Search
Health Professions and Prelaw Center

Preparation for the Study of Law

LSAT

[image]

What is the LSAT and how important is it?

The Law School Admission Test evaluates applicants in the areas of reading comprehension, critical reasoning, logical analysis and writing. For more information, to register for this exam, to find out future dates and registration deadlines, or to take a full-length diagnostic test, see the official Law School Admission Council site. The 3 hour exam is absolutely the single most important element in your application. At most law schools it is weighed more heavily than your GPA. This standardized test is much more important to law school admission than is the corresponding test for any other graduate program-and it's much more important than the SAT or ACT was for college. This score will also largely determine the level of any financial aid you receive.

What is a good LSAT score?  It completely varies with the school.  In general, a score at or above a school's current median LSAT makes you a presumptive admit.  A score below the 25% makes the school a bit of a reach.  A competitive score is between the 25% and the median.

 

Note that all past disclosed LSAT exams are available for you to borrow at no charge from the HPPLC office. No appointment necessary, just ask the receptionist (please bring your student ID).

THE SOONER YOU BEGIN TO FAMILIARIZE YOURSELF WITH THIS EXAM, THE BETTER. 

IT IS IMPOSSIBLE TO OVERESTIMATE THE IMPORTANCE OF THIS EXAM. 

 

For a list of recommended LSAT prep resources, click HERE.

When should I take the LSAT?

With rolling admissions at most law schools, applying by Thanksgiving is usually beneficial.   The latest you can submit material without fear of being late is around New Year's.  Note that by the time deadlines arrive the school may have relatively few openings left.  Most law schools say that submitting your material at least 6-8 weeks prior to the published deadline is advantageous. 

The exam is offered in February, June, September/October, and December. The October (and less so the December) exams are fine as far as the timing of the submission of the application goes.  But keep in mind that preparing for the LSAT is like adding a 4 credit independent study course to your schedule.

Take the LSAT only when you are ready, but if possible make plans to take it in June after your junior year. Note that the February exam scores arrive too late for many of the top ranked schools, but may be fine for others.  If you plan to take the exam in February, call your schools to see if it will put you at any disadvantage.  In general, June and October are fine for your first test, with December or February as a back-up.  However, many students successfully plan on taking the exam for the first time in December, and, if unavoidable, in February.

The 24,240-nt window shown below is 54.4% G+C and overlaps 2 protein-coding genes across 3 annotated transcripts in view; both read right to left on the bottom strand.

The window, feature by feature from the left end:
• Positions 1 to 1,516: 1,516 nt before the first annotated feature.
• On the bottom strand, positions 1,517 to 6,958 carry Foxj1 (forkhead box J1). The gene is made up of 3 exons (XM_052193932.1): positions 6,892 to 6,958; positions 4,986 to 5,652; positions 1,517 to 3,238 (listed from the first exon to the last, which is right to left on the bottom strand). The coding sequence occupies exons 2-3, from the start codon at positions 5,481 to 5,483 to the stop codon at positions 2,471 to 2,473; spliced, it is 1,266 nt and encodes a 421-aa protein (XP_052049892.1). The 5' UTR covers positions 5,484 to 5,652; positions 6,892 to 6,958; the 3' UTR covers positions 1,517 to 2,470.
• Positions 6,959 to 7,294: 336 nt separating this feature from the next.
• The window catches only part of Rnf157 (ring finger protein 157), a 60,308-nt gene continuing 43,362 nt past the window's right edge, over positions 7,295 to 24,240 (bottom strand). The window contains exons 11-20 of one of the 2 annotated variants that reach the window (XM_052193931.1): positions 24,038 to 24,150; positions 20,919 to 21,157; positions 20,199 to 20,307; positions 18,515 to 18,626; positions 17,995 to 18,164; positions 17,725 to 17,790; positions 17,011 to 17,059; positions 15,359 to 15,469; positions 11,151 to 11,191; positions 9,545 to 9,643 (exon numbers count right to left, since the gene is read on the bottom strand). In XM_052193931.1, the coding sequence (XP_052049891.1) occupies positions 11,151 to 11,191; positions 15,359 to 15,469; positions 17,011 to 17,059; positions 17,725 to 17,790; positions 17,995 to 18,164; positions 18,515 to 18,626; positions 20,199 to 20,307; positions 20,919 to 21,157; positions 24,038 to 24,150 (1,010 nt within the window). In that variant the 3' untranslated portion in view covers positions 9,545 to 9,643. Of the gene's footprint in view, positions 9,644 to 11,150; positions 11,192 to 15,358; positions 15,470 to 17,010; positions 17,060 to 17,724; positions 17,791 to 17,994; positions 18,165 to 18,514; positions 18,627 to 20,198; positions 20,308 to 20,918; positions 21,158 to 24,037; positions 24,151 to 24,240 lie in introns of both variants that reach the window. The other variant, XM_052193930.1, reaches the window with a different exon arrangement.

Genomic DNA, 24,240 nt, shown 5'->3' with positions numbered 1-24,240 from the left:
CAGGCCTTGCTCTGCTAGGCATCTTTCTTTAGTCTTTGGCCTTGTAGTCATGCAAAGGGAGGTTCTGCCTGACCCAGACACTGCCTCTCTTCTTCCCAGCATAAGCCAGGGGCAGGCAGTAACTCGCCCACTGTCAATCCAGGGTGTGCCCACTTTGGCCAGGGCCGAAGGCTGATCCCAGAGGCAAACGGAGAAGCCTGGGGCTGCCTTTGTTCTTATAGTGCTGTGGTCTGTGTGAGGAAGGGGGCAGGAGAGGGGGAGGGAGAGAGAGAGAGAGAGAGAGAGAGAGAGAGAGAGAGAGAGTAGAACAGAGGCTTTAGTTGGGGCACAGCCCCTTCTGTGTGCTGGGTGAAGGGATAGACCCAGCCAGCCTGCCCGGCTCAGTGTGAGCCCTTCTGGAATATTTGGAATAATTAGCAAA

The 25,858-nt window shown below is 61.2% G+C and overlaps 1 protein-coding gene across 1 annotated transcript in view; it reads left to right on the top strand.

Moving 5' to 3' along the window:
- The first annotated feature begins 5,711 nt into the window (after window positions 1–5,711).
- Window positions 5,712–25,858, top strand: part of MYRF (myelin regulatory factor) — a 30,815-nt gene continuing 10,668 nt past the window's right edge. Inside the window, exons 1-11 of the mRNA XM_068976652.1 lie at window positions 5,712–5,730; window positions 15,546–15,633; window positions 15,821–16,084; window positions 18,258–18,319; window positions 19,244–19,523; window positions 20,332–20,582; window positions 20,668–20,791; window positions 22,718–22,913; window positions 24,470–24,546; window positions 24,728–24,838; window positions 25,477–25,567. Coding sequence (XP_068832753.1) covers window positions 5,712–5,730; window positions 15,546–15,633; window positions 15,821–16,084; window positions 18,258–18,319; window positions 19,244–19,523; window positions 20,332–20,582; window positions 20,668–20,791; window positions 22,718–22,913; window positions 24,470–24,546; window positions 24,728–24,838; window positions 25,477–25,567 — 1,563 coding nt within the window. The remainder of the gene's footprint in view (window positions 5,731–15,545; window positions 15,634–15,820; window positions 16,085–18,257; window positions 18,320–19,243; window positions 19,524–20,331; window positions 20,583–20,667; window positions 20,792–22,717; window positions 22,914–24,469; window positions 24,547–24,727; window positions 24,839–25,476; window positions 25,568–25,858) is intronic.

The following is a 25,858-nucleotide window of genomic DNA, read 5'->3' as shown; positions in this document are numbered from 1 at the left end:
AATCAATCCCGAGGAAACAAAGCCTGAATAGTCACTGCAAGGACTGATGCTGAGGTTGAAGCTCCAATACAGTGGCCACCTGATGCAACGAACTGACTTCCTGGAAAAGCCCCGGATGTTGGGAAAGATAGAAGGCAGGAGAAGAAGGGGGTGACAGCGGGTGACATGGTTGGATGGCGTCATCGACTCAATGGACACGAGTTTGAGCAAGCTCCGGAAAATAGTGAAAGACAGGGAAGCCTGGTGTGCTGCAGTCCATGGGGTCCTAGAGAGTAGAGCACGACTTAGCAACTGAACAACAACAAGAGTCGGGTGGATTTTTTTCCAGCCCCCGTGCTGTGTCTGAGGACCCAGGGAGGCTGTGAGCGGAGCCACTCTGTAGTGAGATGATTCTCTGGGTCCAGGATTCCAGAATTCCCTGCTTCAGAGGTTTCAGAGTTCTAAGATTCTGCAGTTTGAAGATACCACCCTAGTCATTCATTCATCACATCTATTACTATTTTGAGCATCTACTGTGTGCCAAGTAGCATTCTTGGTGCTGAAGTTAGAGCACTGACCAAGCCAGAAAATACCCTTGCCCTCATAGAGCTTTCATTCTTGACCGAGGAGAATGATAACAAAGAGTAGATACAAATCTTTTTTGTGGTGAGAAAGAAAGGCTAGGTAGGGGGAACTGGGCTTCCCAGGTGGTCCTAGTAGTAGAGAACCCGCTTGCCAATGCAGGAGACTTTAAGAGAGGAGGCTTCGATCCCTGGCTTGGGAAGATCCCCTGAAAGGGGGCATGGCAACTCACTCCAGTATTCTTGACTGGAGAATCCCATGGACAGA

How should I prepare for the LSAT?

Applicants should expect to prepare for the exam for at least 3-4 months in advance of the test date. Since the LSAT does not test knowledge of a particular subject, the goal of studying is to become familiar with the test format, and to develop methods to answer questions with speed and accuracy.

One element of preparation should be to take actual past exams under strictly timed conditions. All disclosed past LSAT exams are available from HPPLC at no charge to students--just ask the receptionist.  Standard advice is to try to include 10+ full-length diagnostic exams in your preparation.

 

LSAT prep courses are available to students who need the reassurance such courses can provide. They are not necessary for an applicant to do well, but they can help some students. HPPLC offers a low-cost ($200.00), 20-hour prep class. Other commercial prep classes are much more expensive. It is important to take enough prep tests beforehand to determine if a prep class is necessary. HPPLC does not recommend any one company or program; in fact, students tend to report that the instructor you happen to get is the most important factor in determining the success or failure of such classes. A HPPLC Prelaw Advisor can help you devise an LSAT prep strategy that is right for you.

For more information consult the following HPPLC publications:


Can I compensate for a low LSAT score?

"My LSAT is on the low side, but I have a high GPA, three majors, great letters, two internships with law firms, I was a TA, am a leader in lots of extra-curriculars, etc., etc.....I should be ok, right?"

With rare exceptions, it is very difficult to compensate for a relatively lower LSAT score.  If you do not do well on standardized tests, start preparing as soon as reasonably possible!   If you have a record of outperforming what standardized tests have predicted for you (e.g., you had low SAT or ACT scores, yet have a high GPA in college), an explanatory letter of addendum may be in order.  HPPLC Advisors can help you with this document. 

A note about "Free LSAT Practice Exams" offered by commercial preparation companies

In general, the more practice exams you can take under proctored, test-like conditions, the better.  But do keep in mind that such events are not offered only as a public service.  They are also marketing tools, and some can be offered as part of a strategy to induce you to pay for their commercial course.  Diagnostic testing can be stressful, and you score will likely be low, especially if you have not prepared much beforehand.  In other words, at the conclusion of the test you might be especially vulnerable to a persuasive sales pitch.  We suggest you take your time and not decide on the spot.  Do your research!  While many students benefit from commercial courses, many do just as well on their own. You need to thoughtfully decide what is best for you.